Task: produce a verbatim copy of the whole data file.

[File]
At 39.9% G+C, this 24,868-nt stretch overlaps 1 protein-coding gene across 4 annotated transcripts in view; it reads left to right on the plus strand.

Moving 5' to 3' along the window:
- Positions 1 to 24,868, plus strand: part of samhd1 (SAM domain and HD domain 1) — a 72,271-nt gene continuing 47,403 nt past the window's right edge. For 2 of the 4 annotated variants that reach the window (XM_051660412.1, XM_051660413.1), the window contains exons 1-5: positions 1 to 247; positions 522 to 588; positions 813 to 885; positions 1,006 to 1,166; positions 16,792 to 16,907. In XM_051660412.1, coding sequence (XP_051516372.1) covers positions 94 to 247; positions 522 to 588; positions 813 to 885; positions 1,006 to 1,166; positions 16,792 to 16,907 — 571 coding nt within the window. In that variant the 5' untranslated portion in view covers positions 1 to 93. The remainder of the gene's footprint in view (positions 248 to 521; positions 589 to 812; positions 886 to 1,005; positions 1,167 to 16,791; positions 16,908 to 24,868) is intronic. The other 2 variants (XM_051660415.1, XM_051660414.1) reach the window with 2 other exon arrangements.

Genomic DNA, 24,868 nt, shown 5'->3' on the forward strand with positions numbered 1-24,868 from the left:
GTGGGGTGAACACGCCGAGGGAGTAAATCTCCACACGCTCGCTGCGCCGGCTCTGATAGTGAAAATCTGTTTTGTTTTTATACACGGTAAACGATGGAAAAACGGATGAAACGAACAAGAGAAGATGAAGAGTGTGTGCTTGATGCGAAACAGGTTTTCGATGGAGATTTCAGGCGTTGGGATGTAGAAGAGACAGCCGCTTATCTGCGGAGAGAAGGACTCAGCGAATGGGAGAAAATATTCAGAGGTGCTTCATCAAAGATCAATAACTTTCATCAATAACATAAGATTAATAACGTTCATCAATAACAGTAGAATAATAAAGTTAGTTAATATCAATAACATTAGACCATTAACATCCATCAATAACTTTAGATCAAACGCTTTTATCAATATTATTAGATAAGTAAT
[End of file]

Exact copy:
At 39.9% G+C, this 24,868-nt stretch overlaps 1 protein-coding gene across 4 annotated transcripts in view; it reads left to right on the plus strand.

Moving 5' to 3' along the window:
- Positions 1 to 24,868, plus strand: part of samhd1 (SAM domain and HD domain 1) — a 72,271-nt gene continuing 47,403 nt past the window's right edge. For 2 of the 4 annotated variants that reach the window (XM_051660412.1, XM_051660413.1), the window contains exons 1-5: positions 1 to 247; positions 522 to 588; positions 813 to 885; positions 1,006 to 1,166; positions 16,792 to 16,907. In XM_051660412.1, coding sequence (XP_051516372.1) covers positions 94 to 247; positions 522 to 588; positions 813 to 885; positions 1,006 to 1,166; positions 16,792 to 16,907 — 571 coding nt within the window. In that variant the 5' untranslated portion in view covers positions 1 to 93. The remainder of the gene's footprint in view (positions 248 to 521; positions 589 to 812; positions 886 to 1,005; positions 1,167 to 16,791; positions 16,908 to 24,868) is intronic. The other 2 variants (XM_051660415.1, XM_051660414.1) reach the window with 2 other exon arrangements.

Genomic DNA, 24,868 nt, shown 5'->3' on the forward strand with positions numbered 1-24,868 from the left:
GTGGGGTGAACACGCCGAGGGAGTAAATCTCCACACGCTCGCTGCGCCGGCTCTGATAGTGAAAATCTGTTTTGTTTTTATACACGGTAAACGATGGAAAAACGGATGAAACGAACAAGAGAAGATGAAGAGTGTGTGCTTGATGCGAAACAGGTTTTCGATGGAGATTTCAGGCGTTGGGATGTAGAAGAGACAGCCGCTTATCTGCGGAGAGAAGGACTCAGCGAATGGGAGAAAATATTCAGAGGTGCTTCATCAAAGATCAATAACTTTCATCAATAACATAAGATTAATAACGTTCATCAATAACAGTAGAATAATAAAGTTAGTTAATATCAATAACATTAGACCATTAACATCCATCAATAACTTTAGATCAAACGCTTTTATCAATATTATTAGATAAGTAAT